The life of sorrow which Jesus lived, even from his birth.
Jesus could have saved us without suffering and without dying. But he willingly chose a life full of tribulations to show how much he loved us. The prophet Isaiah called him the man of sorrows (Isaiah 53:3) because the life of Christ was to be full of woe. His passion did not begin at the time of his death, but from the beginning of his life.
Imagine Jesus, as soon as he was born, lying in a stable, where everything caused distress for him. His sight was troubled because he could see nothing in that cave but dark, rough walls. His sense of smell was haunted by the stench of dung from the animals lying nearby. His skin was irritated by the itchy straw that served as his bed. Soon after birth, he was forced to flee to Egypt, where he lived several years of his childhood, poor, and despised as a foreigner. The life he led afterward in Nazareth was not much better. Then consider how his life ended in Jerusalem, dying in anguish on a cross.
So the life of Jesus was one of continual anxiety—even worse than that, because he had constantly before his eyes all the sadness that would be his on the day of his death. One day a nun, complaining before the crucifix, said to him, “O Lord, you remained on the cross for three hours, but I have suffered my pain for several years.” Jesus answered her, “What you have said shows how unaware you are. I suffered even from my mother’s womb all the pains of my life and death.” But because Jesus voluntarily chose those afflictions, they did not hurt him as much as did the sight of our sins and our ingratitude for his great love. One particular saint could never stop lamenting over the offenses she committed against God. Her confessor said to her, “Cease crying. God has already forgiven you.” But she replied, “How can I cease crying when I know that my sins kept Jesus in a state of agony all his life?”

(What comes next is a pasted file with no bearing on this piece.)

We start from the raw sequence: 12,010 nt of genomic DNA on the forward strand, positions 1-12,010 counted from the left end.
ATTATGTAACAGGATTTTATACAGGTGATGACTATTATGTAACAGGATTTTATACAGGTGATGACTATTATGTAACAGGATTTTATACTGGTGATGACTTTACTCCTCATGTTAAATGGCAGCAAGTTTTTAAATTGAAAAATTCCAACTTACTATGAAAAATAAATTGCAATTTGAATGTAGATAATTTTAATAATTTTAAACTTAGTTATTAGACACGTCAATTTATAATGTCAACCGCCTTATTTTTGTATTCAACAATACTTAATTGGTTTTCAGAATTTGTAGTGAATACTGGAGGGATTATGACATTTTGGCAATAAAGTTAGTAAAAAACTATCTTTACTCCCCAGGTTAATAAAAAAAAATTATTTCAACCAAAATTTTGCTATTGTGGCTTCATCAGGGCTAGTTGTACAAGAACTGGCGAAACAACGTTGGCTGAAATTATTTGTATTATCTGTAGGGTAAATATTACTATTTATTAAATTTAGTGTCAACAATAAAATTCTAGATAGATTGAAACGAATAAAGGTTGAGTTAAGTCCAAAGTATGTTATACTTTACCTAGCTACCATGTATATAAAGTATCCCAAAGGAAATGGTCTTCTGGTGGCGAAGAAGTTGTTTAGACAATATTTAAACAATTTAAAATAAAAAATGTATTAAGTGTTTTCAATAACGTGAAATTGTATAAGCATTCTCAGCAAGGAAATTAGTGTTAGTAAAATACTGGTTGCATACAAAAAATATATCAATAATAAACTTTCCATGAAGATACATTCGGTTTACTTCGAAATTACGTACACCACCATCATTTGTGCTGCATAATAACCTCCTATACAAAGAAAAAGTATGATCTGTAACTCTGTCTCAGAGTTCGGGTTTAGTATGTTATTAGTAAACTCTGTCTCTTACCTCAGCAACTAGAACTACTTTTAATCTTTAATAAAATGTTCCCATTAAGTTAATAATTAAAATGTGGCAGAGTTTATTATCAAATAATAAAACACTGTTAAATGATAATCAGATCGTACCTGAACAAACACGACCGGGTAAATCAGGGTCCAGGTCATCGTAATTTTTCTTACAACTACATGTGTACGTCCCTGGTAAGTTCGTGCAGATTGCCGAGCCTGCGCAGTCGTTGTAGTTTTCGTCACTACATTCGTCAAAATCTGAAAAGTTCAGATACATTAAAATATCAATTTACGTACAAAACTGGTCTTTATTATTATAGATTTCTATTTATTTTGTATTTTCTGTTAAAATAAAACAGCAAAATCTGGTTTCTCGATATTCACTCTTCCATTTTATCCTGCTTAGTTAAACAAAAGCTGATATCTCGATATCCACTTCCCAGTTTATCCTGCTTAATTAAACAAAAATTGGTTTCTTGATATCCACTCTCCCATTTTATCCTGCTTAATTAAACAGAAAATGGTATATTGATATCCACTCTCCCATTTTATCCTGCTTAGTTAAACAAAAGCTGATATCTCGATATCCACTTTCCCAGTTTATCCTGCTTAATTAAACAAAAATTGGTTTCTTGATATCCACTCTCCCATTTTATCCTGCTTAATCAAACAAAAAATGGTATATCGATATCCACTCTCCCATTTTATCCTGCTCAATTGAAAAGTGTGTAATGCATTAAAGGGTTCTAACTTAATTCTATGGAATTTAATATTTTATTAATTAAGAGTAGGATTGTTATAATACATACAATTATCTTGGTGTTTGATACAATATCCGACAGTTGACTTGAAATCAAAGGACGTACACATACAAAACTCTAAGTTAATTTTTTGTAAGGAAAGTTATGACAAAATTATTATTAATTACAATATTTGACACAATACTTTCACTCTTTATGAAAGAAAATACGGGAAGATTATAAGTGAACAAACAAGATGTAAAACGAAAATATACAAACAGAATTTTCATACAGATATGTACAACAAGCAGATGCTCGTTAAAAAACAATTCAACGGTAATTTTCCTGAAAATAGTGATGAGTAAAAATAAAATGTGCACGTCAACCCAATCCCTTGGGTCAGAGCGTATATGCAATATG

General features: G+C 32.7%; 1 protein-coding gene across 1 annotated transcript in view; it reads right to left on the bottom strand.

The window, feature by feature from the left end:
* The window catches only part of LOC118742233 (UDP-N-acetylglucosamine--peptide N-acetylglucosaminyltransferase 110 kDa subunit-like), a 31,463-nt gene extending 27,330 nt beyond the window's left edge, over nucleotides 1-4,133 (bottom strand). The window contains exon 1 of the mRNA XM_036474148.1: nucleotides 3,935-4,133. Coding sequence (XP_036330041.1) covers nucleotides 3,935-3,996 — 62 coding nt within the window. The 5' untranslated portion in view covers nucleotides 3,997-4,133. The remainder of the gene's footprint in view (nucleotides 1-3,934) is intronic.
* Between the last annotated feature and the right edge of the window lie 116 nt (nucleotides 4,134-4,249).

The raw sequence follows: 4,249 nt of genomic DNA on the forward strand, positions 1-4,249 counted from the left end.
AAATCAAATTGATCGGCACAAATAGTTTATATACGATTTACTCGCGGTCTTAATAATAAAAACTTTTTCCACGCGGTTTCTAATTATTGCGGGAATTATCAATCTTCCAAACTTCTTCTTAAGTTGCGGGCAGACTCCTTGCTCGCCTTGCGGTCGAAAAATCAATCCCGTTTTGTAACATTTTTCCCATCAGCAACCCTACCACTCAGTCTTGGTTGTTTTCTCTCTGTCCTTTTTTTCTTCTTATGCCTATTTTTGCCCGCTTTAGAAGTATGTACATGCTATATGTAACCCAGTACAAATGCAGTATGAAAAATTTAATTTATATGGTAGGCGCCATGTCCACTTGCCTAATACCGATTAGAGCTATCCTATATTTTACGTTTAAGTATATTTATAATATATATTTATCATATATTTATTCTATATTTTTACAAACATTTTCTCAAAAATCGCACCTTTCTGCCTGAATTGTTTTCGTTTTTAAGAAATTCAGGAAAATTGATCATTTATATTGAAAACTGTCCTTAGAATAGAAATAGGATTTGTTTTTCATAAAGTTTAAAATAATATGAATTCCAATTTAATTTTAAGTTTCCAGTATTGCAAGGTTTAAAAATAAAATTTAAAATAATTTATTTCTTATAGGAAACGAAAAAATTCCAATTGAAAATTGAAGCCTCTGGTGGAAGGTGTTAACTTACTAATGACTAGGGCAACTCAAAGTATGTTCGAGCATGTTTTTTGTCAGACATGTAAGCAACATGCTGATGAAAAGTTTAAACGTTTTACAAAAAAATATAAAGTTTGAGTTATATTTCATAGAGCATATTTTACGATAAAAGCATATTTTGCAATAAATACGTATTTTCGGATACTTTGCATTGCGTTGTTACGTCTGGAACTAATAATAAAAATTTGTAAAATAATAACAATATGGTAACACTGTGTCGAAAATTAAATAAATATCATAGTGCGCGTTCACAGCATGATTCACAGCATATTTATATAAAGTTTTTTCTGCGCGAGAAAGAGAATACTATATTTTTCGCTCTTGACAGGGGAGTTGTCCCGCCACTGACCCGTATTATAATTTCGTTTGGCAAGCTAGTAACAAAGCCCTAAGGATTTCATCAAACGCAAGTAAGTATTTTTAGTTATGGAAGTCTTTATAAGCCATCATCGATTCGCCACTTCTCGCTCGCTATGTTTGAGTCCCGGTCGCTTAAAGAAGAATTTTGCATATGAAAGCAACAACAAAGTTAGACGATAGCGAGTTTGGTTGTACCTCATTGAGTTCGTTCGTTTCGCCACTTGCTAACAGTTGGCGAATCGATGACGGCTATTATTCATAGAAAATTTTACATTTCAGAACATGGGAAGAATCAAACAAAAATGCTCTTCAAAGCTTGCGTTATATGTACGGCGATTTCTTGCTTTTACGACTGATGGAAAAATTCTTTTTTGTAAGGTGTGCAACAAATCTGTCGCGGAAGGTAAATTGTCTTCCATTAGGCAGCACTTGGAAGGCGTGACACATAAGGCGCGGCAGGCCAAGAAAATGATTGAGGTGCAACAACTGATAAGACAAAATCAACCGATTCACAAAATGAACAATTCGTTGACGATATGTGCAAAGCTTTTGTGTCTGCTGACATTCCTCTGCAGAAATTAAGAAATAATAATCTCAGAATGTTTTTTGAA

Affections and Prayers
O my sweet Love, did my sins keep you in a state of agony during all of your earthly life? Then, tell me what I can do so that you will forgive me, for I will leave nothing undone. I regret all the offenses I have ever committed against you, O my greatest Good. I repent, and I love you more than I love myself. I feel a great desire to love you. You have given me this desire, so now give me the strength to love you even more intensely. It is only just that I, who have offended you so much, should also love you so much. Remind me constantly of the love you have for me, so that my soul may always burn with love for you, and so that I may think of you alone, desire you alone, and strive to please you alone.
O God of Love, I was once a slave to this world. But now I give myself entirely to you. Accept me in your mercy, and from this day forward bind me with your love, O Jesus. I will love you while I live, and in loving you, I will die.
O Mary, my mother and my hope, help me to love Jesus. This alone is the favour I desire and ask from you.